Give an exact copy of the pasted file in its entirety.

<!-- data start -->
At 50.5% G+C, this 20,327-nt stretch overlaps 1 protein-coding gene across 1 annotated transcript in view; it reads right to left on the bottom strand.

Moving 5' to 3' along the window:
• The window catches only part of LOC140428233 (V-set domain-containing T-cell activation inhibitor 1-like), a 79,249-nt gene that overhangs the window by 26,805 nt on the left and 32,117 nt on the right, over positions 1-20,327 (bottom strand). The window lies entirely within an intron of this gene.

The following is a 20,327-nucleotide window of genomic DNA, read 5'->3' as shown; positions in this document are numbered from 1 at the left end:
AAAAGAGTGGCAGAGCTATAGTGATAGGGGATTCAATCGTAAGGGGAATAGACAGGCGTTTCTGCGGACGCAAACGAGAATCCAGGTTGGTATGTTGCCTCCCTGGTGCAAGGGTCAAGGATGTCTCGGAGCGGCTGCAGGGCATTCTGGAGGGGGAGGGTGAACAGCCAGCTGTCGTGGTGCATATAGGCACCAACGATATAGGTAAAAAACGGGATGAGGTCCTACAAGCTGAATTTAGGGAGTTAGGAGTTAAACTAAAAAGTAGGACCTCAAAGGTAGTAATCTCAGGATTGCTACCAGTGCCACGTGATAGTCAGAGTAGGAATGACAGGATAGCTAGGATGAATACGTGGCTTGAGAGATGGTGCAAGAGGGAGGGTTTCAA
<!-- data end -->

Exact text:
At 50.5% G+C, this 20,327-nt stretch overlaps 1 protein-coding gene across 1 annotated transcript in view; it reads right to left on the bottom strand.

Moving 5' to 3' along the window:
• The window catches only part of LOC140428233 (V-set domain-containing T-cell activation inhibitor 1-like), a 79,249-nt gene that overhangs the window by 26,805 nt on the left and 32,117 nt on the right, over positions 1-20,327 (bottom strand). The window lies entirely within an intron of this gene.

The following is a 20,327-nucleotide window of genomic DNA, read 5'->3' as shown; positions in this document are numbered from 1 at the left end:
AAAAGAGTGGCAGAGCTATAGTGATAGGGGATTCAATCGTAAGGGGAATAGACAGGCGTTTCTGCGGACGCAAACGAGAATCCAGGTTGGTATGTTGCCTCCCTGGTGCAAGGGTCAAGGATGTCTCGGAGCGGCTGCAGGGCATTCTGGAGGGGGAGGGTGAACAGCCAGCTGTCGTGGTGCATATAGGCACCAACGATATAGGTAAAAAACGGGATGAGGTCCTACAAGCTGAATTTAGGGAGTTAGGAGTTAAACTAAAAAGTAGGACCTCAAAGGTAGTAATCTCAGGATTGCTACCAGTGCCACGTGATAGTCAGAGTAGGAATGACAGGATAGCTAGGATGAATACGTGGCTTGAGAGATGGTGCAAGAGGGAGGGTTTCAA